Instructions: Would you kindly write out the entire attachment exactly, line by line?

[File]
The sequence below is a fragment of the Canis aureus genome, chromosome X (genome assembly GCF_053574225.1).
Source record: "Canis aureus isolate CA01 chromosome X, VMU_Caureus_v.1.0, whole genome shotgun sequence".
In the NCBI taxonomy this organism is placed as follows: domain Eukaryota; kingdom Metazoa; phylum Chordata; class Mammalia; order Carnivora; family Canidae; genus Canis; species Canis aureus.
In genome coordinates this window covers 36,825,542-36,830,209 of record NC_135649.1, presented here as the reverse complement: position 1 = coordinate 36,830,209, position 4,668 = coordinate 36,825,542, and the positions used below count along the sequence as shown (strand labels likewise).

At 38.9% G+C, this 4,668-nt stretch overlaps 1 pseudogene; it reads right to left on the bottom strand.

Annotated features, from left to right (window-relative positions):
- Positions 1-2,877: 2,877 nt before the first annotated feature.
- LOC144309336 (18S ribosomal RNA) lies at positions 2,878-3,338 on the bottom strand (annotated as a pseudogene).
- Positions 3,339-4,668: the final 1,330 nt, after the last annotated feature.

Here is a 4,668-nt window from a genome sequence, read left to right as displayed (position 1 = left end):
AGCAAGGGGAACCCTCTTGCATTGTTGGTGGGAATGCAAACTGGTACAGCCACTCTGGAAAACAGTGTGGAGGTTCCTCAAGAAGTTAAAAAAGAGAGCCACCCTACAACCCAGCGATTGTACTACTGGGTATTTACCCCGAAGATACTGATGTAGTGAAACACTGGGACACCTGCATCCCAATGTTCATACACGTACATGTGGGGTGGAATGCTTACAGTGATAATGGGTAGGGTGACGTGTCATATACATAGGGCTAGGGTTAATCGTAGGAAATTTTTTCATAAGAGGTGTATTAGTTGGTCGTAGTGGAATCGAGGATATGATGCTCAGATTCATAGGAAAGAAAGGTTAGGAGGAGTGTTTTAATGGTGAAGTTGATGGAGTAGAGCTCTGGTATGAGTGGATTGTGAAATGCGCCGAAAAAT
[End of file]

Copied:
The sequence below is a fragment of the Canis aureus genome, chromosome X (genome assembly GCF_053574225.1).
Source record: "Canis aureus isolate CA01 chromosome X, VMU_Caureus_v.1.0, whole genome shotgun sequence".
In the NCBI taxonomy this organism is placed as follows: domain Eukaryota; kingdom Metazoa; phylum Chordata; class Mammalia; order Carnivora; family Canidae; genus Canis; species Canis aureus.
In genome coordinates this window covers 36,825,542-36,830,209 of record NC_135649.1, presented here as the reverse complement: position 1 = coordinate 36,830,209, position 4,668 = coordinate 36,825,542, and the positions used below count along the sequence as shown (strand labels likewise).

At 38.9% G+C, this 4,668-nt stretch overlaps 1 pseudogene; it reads right to left on the bottom strand.

Annotated features, from left to right (window-relative positions):
- Positions 1-2,877: 2,877 nt before the first annotated feature.
- LOC144309336 (18S ribosomal RNA) lies at positions 2,878-3,338 on the bottom strand (annotated as a pseudogene).
- Positions 3,339-4,668: the final 1,330 nt, after the last annotated feature.

Here is a 4,668-nt window from a genome sequence, read left to right as displayed (position 1 = left end):
AGCAAGGGGAACCCTCTTGCATTGTTGGTGGGAATGCAAACTGGTACAGCCACTCTGGAAAACAGTGTGGAGGTTCCTCAAGAAGTTAAAAAAGAGAGCCACCCTACAACCCAGCGATTGTACTACTGGGTATTTACCCCGAAGATACTGATGTAGTGAAACACTGGGACACCTGCATCCCAATGTTCATACACGTACATGTGGGGTGGAATGCTTACAGTGATAATGGGTAGGGTGACGTGTCATATACATAGGGCTAGGGTTAATCGTAGGAAATTTTTTCATAAGAGGTGTATTAGTTGGTCGTAGTGGAATCGAGGATATGATGCTCAGATTCATAGGAAAGAAAGGTTAGGAGGAGTGTTTTAATGGTGAAGTTGATGGAGTAGAGCTCTGGTATGAGTGGATTGTGAAATGCGCCGAAAAAT